Scotland has been having a heatwave over the last few weeks. It has been glorious. When you get weather like this the scenery is stunning - partly owing to how untouched the natural landscape is.
If it was 25C+ throughout the summer then we'd get apartment blocks, man-made beaches and all the other junk that comes with heavily populated tourist areas.
That's why Scotland is so special.
We get to keep the ruggedness, wildlife and tranquility because the weather is so shite. Tourists head south. So when we do get a run of good weather... Well... This is what you experience...
Beinn Nuis and Tarsuinn Ridge
Me and my fellow walker left for a 5-6 hour hike from Glen Rosa campsite up to Cir Mhor. Having never done it before we weren't sure if we could get all the way from the campsite and down Cir Mhor on to The Saddle between Glen Rosa and Glen Sannox. Doing this would have given us an easy walk back down Glen Rosa to the campsite.
Instead, we were a bit unsure once we got to Cir Mhor if the descent was "doable". Looking at a map suggests it is, but Arran Walks and Walk Highlands do write very conservatively about it.
So we got to Cir Mhor and did the sensible thing and retraced our steps, as we were pretty tired. This added a couple of hours on to the journey. But it was no big deal, as the weather was brilliant!
I'll write again about the descent from Cir Mhor to The Saddle once I've done it. TBC as they say.
The walk to Cir Mhor consists of reaching a number of peaks. Firstly, Bein Nuis then Bein Tarsuinn and then A' Chir. Along this ridge you get spectacular views from all sides. You can see Jura, Islay, the west coast of Arran, Glen Iorsa, Holy Isle, the mainland, and as far as Loch Lomond National Park (I think).
There are some tricky bits to it. The bog before the climb to Beinn Nuis is laborious and not that clear of a path (in May anyway). I'd also say that the climb up to Beinn Nuis is steep. There is no scrambling but it is like climbing stairs for a good 300m elevation gain.
There is scrambling though down from A' Chir to a lower point before climbing back up to Cir Mhor (the bit we turned back it). We didn't have walking sticks with us, but I reckon they would be useful. Likewise is good footwear.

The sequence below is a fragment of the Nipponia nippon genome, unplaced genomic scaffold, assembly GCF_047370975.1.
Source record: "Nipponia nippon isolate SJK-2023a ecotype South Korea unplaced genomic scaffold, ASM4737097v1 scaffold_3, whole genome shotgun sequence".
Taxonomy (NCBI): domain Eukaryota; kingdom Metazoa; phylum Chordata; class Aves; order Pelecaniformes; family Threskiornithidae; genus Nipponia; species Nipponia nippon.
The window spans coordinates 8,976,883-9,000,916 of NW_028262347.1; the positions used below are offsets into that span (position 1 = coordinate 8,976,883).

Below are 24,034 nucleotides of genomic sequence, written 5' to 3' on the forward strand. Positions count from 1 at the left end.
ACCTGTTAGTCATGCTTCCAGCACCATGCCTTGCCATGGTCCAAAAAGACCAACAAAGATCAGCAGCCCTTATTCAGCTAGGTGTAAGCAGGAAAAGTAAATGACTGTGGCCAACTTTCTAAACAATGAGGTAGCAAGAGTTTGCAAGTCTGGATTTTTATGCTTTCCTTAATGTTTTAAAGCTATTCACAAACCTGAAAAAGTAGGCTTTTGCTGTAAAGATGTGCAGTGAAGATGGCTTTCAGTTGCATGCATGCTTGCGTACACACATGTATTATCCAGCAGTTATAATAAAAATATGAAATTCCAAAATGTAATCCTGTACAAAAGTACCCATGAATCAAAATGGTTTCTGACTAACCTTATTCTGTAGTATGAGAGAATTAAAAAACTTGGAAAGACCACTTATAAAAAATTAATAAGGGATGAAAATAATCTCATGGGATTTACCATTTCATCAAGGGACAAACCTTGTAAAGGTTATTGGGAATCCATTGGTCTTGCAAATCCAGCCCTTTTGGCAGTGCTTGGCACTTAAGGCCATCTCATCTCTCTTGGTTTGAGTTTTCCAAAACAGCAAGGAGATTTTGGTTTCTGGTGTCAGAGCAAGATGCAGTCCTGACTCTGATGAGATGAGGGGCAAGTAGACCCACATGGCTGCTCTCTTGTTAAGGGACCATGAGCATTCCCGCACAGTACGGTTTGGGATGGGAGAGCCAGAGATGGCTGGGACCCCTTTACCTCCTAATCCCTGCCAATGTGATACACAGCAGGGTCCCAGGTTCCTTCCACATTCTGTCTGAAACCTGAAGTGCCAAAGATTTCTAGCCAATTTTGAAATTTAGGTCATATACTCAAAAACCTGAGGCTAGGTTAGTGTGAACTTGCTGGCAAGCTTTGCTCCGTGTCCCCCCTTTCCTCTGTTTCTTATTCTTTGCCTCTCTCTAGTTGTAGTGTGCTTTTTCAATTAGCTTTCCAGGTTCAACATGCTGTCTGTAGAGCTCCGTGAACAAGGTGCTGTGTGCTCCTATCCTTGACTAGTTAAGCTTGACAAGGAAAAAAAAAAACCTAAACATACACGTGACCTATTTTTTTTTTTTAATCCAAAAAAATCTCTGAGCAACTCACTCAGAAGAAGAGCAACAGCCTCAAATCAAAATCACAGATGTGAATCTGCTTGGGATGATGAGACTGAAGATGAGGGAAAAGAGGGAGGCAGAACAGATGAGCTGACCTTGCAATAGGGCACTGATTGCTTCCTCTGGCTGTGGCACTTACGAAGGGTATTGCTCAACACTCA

We got the walk in beautiful weather and it was challenging. In worse conditions, it would be very difficult for your average hill walker (me). Don't even think about it if it's very windy and there is a chance of storms. Go to the pub instead.
Glen Sannox to Goat Fell and back
I've recently moved to the north part of Arran after a few months further south. The north part is where the action is if you like mountains.
The path up Glen Sannox is amazing. As you meander by some old ruins, a graveyard and over some streams the Glen opens up with steep mountain faces either side. The Saddle between Glen Rosa and Glen Sannox is straight ahead.
From the main road in Sannox to the base of The Saddle it's about 2.5 miles and only slightly up hill. You can bike it there too if you want. I chose to run of course - and after a short break at the base to get my breath back, I climbed The Saddle.
"Climbed" being the correct word.
There are different entry points to Goat Fell. My understanding is that it is more difficult form the Glen Sannox and Glen Rosa routes than from the Brodick Castle side.
From Glen Sannox, the climb to The Saddle is one of the more challenging sections. Given that I was running, it was a tad bit harder. The toughest section is the narrow corridor that you need to climb up. It's a good scramble - any steeper and you might need ropes! This selection is called Whin Dyke. Here's some photos on Google to give you the gist.
As you'll see, you can't run it. And if it is raining or wet then it would be much, much harder than I got it.
You are not exposed at this section like some other parts of the trail higher up, but it is steep and does need concentration. Note: it's easier going up!
Once at the top, you are rewarded with views down Glen Rosa and Glen Sannox from The Saddle. To be honest, this is a perfect place to stop for a picnic and then head either back where you came or carry on down Glen Rosa.
I opted for the ascent to Goat Fell.
This involves some minor ridge running, a bit of scrambling and a couple of "don't look down" points. There is one specific bit near North Goat Fell that is a little exposed. But once you're by that the views on the other side before the climb to Goat Fell are magnificent.
The best bit of the run for me was the descent from Goat Fell towards Brodick Castle. It is technical and requires you to focus on every step. As it was a warm sunny day, there were lots of people out climbing Goat Fell from the castle side. That added to the challenge! A bit like skiing through trees.
Once down and off the rocky parts, you run through some trees and over a bridge. A track takes you left or straight on down towards Brodick. The track to the left - the one I took - takes you back to Corrie and Sannox via the Arran Costal Way.
I think they are still working on this section of the Costal Way. It's away from the coast and through a wide stoney corridor between some large trees, so not that inspiring.
I had about five miles back to Corrie from the start of the track, and given that there was no wind and the sun was beating down on me it was tough going.
By the time I got back to Corrie I was a bit exhausted, so never really enjoyed the run through the picturesque villages of Corrie and Sannox.
From the start of Glen Sannox up to Goat Fell and then back, it is about 14 miles. It's a very enjoyable and technical trail run that needs proper footwear and a backpack with extra fuel and clothing should you need it.
The experience of the Tarsuinn ridge and climb to Goat Fell has been invaluable and taught me that the mountains of Arran don't fuck about!